A new patent application by commerce giant Amazon describes a smart doorbell that would use a camera to monitor users' neighborhoods using facial recognition technology and report suspicious activity to the authorities. Needless to say, it immediately made privacy advocates uncomfortable.
"The patent is a roadmap for Amazon's disturbing vision of surveillance in the future," American Civil Liberties Union attorney Jacob Snow told CNN Business. "People have the right to go about their daily lives without being watched and tracked. And there's no assurance the resolution of the doorbell camera is very good."
The patent for the doorbell lists as its inventor James Siminoff, the CEO of home security startup Ring, which Amazon acquired in February 2018.
There's no guarantee that a patent will become an actual product — remember those goofy VR rollerskates Google filed an application for in November? — but CNN speculated that Amazon's interest in the doorbell is connected to its social network called Neighbors, which is built on Ring technology and is meant to share information about thieves who steal packages.
The implication: that Amazon's system could become a distributed digital narc that collected information even about neighbors who chose not to use its smart products — like a private-sector version of the ubiquitous cameras in George Orwell's "1984."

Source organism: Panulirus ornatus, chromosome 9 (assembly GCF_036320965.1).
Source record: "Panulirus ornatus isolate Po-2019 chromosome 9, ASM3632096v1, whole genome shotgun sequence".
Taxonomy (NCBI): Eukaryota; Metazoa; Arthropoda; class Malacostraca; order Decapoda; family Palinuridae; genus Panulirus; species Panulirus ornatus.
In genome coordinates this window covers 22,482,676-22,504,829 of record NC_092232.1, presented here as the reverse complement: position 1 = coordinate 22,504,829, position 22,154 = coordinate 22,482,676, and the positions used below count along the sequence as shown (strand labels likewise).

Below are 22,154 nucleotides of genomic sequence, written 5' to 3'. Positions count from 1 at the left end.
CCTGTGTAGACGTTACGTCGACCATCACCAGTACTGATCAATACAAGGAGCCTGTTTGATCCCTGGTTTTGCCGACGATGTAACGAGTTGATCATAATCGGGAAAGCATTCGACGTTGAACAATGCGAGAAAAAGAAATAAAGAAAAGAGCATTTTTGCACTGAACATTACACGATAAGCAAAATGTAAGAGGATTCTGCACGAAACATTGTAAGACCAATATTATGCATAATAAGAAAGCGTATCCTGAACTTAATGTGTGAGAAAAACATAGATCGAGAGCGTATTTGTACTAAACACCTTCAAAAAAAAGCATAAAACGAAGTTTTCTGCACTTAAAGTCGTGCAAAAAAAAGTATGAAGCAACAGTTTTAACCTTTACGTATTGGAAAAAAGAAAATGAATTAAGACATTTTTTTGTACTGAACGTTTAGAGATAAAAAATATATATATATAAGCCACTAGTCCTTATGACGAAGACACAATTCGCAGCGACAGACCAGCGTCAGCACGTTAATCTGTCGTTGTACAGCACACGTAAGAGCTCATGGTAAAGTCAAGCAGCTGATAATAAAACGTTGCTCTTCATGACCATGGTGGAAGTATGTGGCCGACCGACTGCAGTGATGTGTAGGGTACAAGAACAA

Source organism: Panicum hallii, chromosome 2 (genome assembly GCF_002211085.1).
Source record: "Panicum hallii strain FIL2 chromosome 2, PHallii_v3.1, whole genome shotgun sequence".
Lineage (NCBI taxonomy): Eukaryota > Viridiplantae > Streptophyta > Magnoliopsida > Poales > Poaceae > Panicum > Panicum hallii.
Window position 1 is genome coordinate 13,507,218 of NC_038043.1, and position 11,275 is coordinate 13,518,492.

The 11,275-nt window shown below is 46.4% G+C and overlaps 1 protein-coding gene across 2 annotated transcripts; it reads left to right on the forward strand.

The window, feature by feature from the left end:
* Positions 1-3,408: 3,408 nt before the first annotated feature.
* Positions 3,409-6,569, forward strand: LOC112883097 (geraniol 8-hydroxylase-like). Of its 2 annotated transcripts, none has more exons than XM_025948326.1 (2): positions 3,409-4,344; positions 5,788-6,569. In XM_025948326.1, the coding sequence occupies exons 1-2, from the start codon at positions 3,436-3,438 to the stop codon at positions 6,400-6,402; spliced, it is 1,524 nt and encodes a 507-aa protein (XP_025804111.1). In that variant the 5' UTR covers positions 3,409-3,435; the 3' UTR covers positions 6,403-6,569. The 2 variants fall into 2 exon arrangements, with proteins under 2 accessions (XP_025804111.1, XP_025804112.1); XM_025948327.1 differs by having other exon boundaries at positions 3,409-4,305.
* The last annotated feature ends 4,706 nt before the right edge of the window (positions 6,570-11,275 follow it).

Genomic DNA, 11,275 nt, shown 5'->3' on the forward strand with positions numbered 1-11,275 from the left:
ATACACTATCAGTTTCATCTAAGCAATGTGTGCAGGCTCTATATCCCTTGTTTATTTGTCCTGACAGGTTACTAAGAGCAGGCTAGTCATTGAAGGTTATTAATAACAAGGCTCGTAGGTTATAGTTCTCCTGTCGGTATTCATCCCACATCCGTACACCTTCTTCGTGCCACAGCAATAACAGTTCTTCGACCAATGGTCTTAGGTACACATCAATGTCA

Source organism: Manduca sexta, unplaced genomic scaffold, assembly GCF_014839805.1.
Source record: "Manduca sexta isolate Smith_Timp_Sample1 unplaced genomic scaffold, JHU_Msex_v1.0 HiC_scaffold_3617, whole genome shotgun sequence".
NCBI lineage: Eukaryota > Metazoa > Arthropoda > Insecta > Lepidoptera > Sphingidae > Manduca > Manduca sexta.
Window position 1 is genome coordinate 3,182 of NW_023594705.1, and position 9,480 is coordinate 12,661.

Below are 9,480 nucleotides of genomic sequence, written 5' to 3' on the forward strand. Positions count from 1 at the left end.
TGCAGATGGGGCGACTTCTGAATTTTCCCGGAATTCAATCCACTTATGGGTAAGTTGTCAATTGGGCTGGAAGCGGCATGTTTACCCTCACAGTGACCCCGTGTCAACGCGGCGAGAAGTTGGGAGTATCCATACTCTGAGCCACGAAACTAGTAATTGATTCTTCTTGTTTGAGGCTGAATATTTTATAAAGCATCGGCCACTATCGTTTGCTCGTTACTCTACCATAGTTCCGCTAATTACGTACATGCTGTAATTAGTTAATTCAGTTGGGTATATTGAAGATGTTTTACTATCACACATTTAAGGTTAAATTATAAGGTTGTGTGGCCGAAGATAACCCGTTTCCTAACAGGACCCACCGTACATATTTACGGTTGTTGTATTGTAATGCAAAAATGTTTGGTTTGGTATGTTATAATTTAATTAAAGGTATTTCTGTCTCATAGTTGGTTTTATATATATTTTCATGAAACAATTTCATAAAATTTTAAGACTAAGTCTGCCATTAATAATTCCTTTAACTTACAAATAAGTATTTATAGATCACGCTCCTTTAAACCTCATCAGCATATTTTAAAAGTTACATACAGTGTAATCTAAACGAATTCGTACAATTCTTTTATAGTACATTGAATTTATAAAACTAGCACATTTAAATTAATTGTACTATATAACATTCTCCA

Good Kid, Smart City
Amazon and Ring's peers seem circumspect about the patent. Matt Pruit, the chief solutions architect at NEC, which also develops facial recognition tech, told CNN that the impact of the technology depends on how it's rolled out.
"Smart city or surveillance state are two sides of the same coin," he told CNN. "Technology in itself is neither good or bad. It's how it's used in the end."
READ MORE: Amazon may want to identify burglars with facial recognition tech [CNN Business]
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